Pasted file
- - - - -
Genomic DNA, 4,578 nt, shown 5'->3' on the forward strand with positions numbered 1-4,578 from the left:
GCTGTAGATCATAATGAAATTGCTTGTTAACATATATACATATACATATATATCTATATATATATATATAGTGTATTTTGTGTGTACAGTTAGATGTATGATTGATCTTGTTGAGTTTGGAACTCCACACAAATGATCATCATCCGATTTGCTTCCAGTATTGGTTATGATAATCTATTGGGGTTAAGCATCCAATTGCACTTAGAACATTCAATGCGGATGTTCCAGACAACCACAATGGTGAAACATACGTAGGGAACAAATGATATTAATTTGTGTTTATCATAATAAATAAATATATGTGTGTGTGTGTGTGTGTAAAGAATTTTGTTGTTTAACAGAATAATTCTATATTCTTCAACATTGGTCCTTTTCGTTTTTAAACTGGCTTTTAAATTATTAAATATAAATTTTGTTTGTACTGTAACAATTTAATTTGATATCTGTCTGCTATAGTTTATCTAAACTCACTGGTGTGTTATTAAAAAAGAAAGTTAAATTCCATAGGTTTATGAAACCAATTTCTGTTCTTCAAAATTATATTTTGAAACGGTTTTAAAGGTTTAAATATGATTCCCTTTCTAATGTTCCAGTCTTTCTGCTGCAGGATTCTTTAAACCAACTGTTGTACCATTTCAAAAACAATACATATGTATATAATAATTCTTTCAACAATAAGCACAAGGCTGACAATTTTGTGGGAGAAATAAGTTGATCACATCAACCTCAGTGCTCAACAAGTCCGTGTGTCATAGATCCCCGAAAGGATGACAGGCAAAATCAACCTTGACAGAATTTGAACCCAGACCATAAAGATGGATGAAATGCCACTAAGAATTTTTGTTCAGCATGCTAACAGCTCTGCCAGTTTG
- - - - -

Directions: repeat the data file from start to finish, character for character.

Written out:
Genomic DNA, 4,578 nt, shown 5'->3' on the forward strand with positions numbered 1-4,578 from the left:
GCTGTAGATCATAATGAAATTGCTTGTTAACATATATACATATACATATATATCTATATATATATATATAGTGTATTTTGTGTGTACAGTTAGATGTATGATTGATCTTGTTGAGTTTGGAACTCCACACAAATGATCATCATCCGATTTGCTTCCAGTATTGGTTATGATAATCTATTGGGGTTAAGCATCCAATTGCACTTAGAACATTCAATGCGGATGTTCCAGACAACCACAATGGTGAAACATACGTAGGGAACAAATGATATTAATTTGTGTTTATCATAATAAATAAATATATGTGTGTGTGTGTGTGTGTAAAGAATTTTGTTGTTTAACAGAATAATTCTATATTCTTCAACATTGGTCCTTTTCGTTTTTAAACTGGCTTTTAAATTATTAAATATAAATTTTGTTTGTACTGTAACAATTTAATTTGATATCTGTCTGCTATAGTTTATCTAAACTCACTGGTGTGTTATTAAAAAAGAAAGTTAAATTCCATAGGTTTATGAAACCAATTTCTGTTCTTCAAAATTATATTTTGAAACGGTTTTAAAGGTTTAAATATGATTCCCTTTCTAATGTTCCAGTCTTTCTGCTGCAGGATTCTTTAAACCAACTGTTGTACCATTTCAAAAACAATACATATGTATATAATAATTCTTTCAACAATAAGCACAAGGCTGACAATTTTGTGGGAGAAATAAGTTGATCACATCAACCTCAGTGCTCAACAAGTCCGTGTGTCATAGATCCCCGAAAGGATGACAGGCAAAATCAACCTTGACAGAATTTGAACCCAGACCATAAAGATGGATGAAATGCCACTAAGAATTTTTGTTCAGCATGCTAACAGCTCTGCCAGTTTG